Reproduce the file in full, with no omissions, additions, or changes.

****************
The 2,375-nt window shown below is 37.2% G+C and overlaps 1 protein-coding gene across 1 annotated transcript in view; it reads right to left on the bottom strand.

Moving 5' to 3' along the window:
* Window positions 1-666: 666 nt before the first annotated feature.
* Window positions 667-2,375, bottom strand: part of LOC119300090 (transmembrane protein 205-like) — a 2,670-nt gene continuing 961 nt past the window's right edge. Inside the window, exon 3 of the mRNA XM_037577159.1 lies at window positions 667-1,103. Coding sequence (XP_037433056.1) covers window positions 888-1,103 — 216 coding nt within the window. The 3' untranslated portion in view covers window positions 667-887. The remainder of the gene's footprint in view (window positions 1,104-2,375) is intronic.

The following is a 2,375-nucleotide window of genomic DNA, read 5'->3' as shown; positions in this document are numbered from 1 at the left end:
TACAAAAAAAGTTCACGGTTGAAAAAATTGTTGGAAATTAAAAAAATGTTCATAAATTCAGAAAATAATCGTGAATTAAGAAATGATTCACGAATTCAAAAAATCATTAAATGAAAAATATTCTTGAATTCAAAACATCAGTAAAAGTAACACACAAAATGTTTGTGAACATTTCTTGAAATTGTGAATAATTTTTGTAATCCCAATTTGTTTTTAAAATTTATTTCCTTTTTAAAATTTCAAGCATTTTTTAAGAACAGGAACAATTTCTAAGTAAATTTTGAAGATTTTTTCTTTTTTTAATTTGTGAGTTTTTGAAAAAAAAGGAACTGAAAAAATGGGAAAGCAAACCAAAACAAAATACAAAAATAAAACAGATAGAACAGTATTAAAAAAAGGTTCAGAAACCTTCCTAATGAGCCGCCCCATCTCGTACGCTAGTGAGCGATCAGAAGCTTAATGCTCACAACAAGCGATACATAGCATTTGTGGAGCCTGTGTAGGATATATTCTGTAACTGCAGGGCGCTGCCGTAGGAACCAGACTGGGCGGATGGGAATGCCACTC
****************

The 2,375-nt window shown below is 37.2% G+C and overlaps 1 protein-coding gene across 1 annotated transcript in view; it reads right to left on the bottom strand.

Moving 5' to 3' along the window:
* Window positions 1-666: 666 nt before the first annotated feature.
* Window positions 667-2,375, bottom strand: part of LOC119300090 (transmembrane protein 205-like) — a 2,670-nt gene continuing 961 nt past the window's right edge. Inside the window, exon 3 of the mRNA XM_037577159.1 lies at window positions 667-1,103. Coding sequence (XP_037433056.1) covers window positions 888-1,103 — 216 coding nt within the window. The 3' untranslated portion in view covers window positions 667-887. The remainder of the gene's footprint in view (window positions 1,104-2,375) is intronic.

The following is a 2,375-nucleotide window of genomic DNA, read 5'->3' as shown; positions in this document are numbered from 1 at the left end:
TACAAAAAAAGTTCACGGTTGAAAAAATTGTTGGAAATTAAAAAAATGTTCATAAATTCAGAAAATAATCGTGAATTAAGAAATGATTCACGAATTCAAAAAATCATTAAATGAAAAATATTCTTGAATTCAAAACATCAGTAAAAGTAACACACAAAATGTTTGTGAACATTTCTTGAAATTGTGAATAATTTTTGTAATCCCAATTTGTTTTTAAAATTTATTTCCTTTTTAAAATTTCAAGCATTTTTTAAGAACAGGAACAATTTCTAAGTAAATTTTGAAGATTTTTTCTTTTTTTAATTTGTGAGTTTTTGAAAAAAAAGGAACTGAAAAAATGGGAAAGCAAACCAAAACAAAATACAAAAATAAAACAGATAGAACAGTATTAAAAAAAGGTTCAGAAACCTTCCTAATGAGCCGCCCCATCTCGTACGCTAGTGAGCGATCAGAAGCTTAATGCTCACAACAAGCGATACATAGCATTTGTGGAGCCTGTGTAGGATATATTCTGTAACTGCAGGGCGCTGCCGTAGGAACCAGACTGGGCGGATGGGAATGCCACTC